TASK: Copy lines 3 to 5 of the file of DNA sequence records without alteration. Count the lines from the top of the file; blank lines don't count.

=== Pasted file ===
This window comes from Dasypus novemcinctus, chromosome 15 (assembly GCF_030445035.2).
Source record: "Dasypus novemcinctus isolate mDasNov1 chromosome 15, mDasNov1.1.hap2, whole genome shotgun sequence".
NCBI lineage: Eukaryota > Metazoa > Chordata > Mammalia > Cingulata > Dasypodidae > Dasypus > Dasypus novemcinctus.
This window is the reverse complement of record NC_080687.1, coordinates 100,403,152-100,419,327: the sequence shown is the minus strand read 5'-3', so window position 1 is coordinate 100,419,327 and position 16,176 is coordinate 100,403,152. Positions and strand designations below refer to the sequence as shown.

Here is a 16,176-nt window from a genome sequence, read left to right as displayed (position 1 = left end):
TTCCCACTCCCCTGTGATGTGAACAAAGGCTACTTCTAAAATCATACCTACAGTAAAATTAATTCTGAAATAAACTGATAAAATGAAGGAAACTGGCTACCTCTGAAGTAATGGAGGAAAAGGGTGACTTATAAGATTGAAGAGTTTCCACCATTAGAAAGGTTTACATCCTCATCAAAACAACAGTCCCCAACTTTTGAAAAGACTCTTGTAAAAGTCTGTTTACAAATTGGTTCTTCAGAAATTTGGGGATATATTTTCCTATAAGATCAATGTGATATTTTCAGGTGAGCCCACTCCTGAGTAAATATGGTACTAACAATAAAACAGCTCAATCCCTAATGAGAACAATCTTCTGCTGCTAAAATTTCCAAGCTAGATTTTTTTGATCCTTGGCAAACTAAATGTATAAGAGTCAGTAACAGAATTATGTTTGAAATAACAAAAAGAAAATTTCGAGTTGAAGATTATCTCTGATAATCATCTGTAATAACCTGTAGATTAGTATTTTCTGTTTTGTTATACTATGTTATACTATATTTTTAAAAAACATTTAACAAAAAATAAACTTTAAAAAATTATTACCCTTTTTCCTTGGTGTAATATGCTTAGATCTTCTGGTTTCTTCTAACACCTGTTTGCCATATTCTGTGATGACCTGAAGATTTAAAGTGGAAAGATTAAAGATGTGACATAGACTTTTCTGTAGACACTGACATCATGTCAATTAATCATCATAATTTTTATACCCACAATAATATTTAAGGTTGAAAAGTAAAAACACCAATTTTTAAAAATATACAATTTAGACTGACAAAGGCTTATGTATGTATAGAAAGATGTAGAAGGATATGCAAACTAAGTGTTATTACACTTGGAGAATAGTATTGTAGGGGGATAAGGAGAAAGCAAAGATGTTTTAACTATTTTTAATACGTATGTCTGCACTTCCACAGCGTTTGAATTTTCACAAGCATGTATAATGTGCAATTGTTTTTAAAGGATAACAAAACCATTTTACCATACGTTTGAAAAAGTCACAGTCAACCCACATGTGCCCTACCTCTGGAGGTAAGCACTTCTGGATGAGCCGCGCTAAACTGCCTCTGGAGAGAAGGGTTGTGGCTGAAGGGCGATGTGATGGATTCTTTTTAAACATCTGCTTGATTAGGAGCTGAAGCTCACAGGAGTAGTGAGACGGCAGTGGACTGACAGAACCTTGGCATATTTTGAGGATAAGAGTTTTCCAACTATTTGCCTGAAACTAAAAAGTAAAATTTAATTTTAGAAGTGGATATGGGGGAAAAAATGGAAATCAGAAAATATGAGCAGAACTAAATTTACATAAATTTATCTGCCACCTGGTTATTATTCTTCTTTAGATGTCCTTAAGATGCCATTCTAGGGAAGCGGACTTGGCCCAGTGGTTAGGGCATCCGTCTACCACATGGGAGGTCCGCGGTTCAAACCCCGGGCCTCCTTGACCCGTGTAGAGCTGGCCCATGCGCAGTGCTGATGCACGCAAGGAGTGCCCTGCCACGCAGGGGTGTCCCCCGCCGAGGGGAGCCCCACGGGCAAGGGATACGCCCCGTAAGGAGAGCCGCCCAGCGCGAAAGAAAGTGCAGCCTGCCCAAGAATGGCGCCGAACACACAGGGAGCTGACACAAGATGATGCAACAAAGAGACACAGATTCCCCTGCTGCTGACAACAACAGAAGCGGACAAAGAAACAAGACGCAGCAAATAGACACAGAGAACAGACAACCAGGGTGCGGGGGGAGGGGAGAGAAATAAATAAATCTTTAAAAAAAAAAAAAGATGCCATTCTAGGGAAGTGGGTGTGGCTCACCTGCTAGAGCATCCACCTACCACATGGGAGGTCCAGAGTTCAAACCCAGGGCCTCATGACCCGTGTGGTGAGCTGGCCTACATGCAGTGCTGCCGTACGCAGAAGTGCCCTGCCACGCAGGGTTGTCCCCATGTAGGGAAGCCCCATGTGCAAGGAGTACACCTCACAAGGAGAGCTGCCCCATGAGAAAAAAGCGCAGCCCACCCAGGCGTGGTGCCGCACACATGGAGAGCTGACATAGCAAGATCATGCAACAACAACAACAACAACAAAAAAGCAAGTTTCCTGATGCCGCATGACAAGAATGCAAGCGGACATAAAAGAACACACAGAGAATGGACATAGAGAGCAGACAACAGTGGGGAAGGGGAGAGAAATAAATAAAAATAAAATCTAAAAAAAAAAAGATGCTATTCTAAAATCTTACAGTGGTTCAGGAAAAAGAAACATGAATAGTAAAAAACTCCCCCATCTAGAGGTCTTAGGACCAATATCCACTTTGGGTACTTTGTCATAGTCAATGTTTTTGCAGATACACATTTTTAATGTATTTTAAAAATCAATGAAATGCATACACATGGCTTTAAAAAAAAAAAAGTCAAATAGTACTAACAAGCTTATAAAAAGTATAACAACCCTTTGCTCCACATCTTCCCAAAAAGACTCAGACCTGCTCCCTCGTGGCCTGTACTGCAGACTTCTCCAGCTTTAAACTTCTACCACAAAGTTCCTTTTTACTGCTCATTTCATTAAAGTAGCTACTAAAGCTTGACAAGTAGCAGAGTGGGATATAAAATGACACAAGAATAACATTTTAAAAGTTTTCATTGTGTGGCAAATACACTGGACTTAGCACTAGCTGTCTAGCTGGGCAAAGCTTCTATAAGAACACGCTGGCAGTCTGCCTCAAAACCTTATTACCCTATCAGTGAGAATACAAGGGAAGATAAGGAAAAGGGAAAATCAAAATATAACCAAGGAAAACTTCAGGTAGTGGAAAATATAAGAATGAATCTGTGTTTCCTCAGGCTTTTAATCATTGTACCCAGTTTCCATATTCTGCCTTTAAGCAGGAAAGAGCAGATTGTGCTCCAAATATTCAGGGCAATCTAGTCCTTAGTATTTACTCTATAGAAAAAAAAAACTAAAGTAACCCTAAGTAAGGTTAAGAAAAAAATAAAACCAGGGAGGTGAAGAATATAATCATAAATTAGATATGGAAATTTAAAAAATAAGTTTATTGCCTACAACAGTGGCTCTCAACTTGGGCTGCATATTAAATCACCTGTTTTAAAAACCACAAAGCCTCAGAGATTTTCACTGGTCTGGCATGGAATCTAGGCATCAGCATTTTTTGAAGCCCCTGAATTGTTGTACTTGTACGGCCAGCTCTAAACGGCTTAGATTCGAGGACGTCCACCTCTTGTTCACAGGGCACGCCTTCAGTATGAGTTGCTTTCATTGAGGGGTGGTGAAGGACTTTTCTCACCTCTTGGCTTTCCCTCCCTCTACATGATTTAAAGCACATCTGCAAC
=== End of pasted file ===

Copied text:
NCBI lineage: Eukaryota > Metazoa > Chordata > Mammalia > Cingulata > Dasypodidae > Dasypus > Dasypus novemcinctus.
This window is the reverse complement of record NC_080687.1, coordinates 100,403,152-100,419,327: the sequence shown is the minus strand read 5'-3', so window position 1 is coordinate 100,419,327 and position 16,176 is coordinate 100,403,152. Positions and strand designations below refer to the sequence as shown.

Here is a 16,176-nt window from a genome sequence, read left to right as displayed (position 1 = left end):